At about 4pm today, my husband and I could be seen staggering in from our car, dragging with us three half asleep boys, all extremely distressed at having been woken from their worst-time-of-day-for-a-sleep nap. None of us are looking our best. I’m sure our neighbours are used to this sight – it is how we always look when arriving home after a day out. Perhaps we are doing something wrong, but I find that every little element of a day out with three infants – getting ready, being out, and finally getting three over tired boys home again – combines to use up every last ounce of my energy.
Remember those days out pre-children when you would skip out of the door whenever you were ready, decide to find a nice pub for lunch, and head home whenever you fancied? Days out now are nothing like that. Days out now require precise planning, otherwise you know you simply will not get out the door. Let’s remember children’s days are short – normally in bed by 7 and eating tea by 5, that means you really have to be home by 4.30 or let’s say 4 if you want to avoid the dreaded witching hour naps. And while you are out you will spend a good amount of time handing out food and taking children to the toilet, plus you’re only able to walk at about half of your normal speed. So unless you get out at a decent time in the morning, you might as well not bother going at all. That is my defeatist attitude anyway.
Before you can go anywhere, there is a significant amount of prep to be done – namely packing bags and preparing food. Each adult will have at least two bags to carry, including a packed lunch because if you’re going to be paying a small fortune in entrance fees, you might seriously need to consider remortgaging the house if you also ventured to the cafe for lunch.
Then of course comes the pain of getting everyone out of the door. And it is painful. For some reason, it is even more of a mission when there are two adults at home. I’ve decided this is almost certainly because at weekends I quite like to take advantage of having another adult on whom to vent my frustration – why not add a few totally unnecessary arguments and general bickering to the existing chaos?
By the time bags are packed and I am putting children’s shoes on, I inevitably start to feel defeated. Children are flinging themselves against the door and removing coats/shoes/hats as quickly as I have put them on. There is screaming over Easter baskets and plastic eggs. I feel like going back to bed before we’ve even gone anywhere. Husband chooses this moment to announce he needs to go and get his socks and then asks why my mood is deteriorating.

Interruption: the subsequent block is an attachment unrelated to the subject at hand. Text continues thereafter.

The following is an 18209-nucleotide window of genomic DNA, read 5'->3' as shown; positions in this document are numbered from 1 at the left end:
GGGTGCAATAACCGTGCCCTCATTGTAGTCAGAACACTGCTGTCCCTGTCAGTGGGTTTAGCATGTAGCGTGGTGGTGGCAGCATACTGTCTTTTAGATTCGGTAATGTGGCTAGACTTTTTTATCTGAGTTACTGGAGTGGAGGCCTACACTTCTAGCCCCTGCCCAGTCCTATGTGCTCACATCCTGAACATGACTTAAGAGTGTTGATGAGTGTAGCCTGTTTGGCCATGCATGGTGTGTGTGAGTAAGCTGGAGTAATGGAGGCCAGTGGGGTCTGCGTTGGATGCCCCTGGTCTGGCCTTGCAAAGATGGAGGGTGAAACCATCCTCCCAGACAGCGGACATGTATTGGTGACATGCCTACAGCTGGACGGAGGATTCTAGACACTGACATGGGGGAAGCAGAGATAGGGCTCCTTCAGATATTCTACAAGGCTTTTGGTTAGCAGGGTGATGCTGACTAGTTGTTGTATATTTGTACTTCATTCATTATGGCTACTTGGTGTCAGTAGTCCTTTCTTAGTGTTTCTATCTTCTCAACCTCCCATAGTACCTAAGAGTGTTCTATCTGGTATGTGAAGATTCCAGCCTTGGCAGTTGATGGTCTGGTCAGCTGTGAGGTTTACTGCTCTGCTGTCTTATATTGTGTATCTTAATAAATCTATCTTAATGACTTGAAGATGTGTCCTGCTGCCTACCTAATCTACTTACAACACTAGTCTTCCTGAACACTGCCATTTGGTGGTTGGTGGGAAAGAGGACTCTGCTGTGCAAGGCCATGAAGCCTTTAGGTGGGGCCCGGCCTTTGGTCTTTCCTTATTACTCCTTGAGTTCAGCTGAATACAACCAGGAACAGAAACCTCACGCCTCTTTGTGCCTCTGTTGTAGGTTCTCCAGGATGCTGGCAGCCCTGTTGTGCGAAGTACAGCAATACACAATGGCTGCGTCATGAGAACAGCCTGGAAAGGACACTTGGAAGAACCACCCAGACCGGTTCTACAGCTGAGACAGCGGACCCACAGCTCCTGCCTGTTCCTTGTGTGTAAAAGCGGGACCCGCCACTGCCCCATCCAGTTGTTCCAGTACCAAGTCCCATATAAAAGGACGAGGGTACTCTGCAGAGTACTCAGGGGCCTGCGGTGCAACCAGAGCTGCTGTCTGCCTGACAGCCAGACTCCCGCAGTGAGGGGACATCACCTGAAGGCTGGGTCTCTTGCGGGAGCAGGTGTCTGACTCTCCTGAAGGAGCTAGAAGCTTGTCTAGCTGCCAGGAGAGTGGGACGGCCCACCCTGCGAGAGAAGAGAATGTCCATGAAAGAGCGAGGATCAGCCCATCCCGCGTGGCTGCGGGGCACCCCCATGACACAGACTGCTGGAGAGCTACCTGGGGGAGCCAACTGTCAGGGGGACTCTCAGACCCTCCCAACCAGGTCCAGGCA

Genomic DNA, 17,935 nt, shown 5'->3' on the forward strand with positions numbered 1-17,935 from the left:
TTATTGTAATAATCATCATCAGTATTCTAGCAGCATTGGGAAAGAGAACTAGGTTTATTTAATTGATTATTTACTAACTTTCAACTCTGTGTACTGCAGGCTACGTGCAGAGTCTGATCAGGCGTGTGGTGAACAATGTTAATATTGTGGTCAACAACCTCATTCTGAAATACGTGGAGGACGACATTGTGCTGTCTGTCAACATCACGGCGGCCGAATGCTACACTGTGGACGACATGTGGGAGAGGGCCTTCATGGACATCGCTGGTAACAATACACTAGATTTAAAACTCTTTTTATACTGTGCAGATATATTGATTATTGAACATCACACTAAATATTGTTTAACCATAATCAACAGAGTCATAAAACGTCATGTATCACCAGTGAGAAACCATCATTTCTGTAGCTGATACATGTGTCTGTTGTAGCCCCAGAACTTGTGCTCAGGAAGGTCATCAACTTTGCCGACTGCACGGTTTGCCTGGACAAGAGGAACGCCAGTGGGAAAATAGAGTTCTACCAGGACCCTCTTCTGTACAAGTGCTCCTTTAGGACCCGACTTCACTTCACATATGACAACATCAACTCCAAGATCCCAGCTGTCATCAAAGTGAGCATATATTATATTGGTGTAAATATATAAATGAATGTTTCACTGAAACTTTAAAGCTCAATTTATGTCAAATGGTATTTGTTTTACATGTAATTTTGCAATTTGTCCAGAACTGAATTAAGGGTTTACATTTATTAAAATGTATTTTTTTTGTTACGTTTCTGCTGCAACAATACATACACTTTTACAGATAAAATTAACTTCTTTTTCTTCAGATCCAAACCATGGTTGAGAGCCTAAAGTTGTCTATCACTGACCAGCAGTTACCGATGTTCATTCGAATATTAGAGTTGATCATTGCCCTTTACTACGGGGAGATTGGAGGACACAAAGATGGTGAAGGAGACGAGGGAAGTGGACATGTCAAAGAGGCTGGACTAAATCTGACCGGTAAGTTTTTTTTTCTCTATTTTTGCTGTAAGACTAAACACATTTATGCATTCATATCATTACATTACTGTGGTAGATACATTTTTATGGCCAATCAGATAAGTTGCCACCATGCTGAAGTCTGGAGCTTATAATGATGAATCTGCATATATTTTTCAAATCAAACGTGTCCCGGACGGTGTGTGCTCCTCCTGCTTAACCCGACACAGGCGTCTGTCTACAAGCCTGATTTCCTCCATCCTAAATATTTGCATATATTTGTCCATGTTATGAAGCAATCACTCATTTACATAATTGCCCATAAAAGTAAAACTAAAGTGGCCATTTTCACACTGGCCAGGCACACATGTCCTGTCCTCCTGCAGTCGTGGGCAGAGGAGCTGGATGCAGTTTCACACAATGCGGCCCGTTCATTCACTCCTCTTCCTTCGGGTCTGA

By the time we leave the house at least two of our party are crying/having full-on meltdowns. I wonder what the neighbours must think but decide not to dwell on it and fling all boys and luggage in the car. Remaining optimistic at this point is vital – I try to remind myself that we can still claw something back and make this day a success. We have only just left the house after all. All I have to do now is sit in the car for 40 minutes and listen to a crazed lady singing nursery rhymes, then everything will be lovely.
Arguably the hardest part of the day done, there are still a number of things to keep in mind if the day is to be a success:
- Main aim for the day should be to minimize children’s moaning – this makes the day more bearable for everyone. I find that most activities can be enjoyable if you don’t have non-stop whining in your ear.
- Expect to spend a large amount of your time answering questions. Probably the same two questions over and over again – ‘When are we having lunch?’ and ‘What are we doing after this?’
- There will be injuries. Your child(ren) may have their own speciality injury – Twin #1 (Trouble) has a habit of falling flat on his face and cutting his lip, for example. He did this today and now looks like a junior boxer.
- Giant slides – they may look fun, and in fact they are fun, but after negotiating all the steps to the top with three small boys and several sacks, you might question whether the effort is worth the 5 seconds of joy. I’d say not until they can carry their own sacks.
Looking back on it, I think I’d count the day as a success, although undoubtedly the low point was mopping blood from Trouble’s face whilst travelling on a Routemaster bus. But are the tears/ pain / total exhaustion necessary just to have a day out of the house? And if all of this sounds unfamiliar to anyone, perhaps you could let me know where we are going wrong?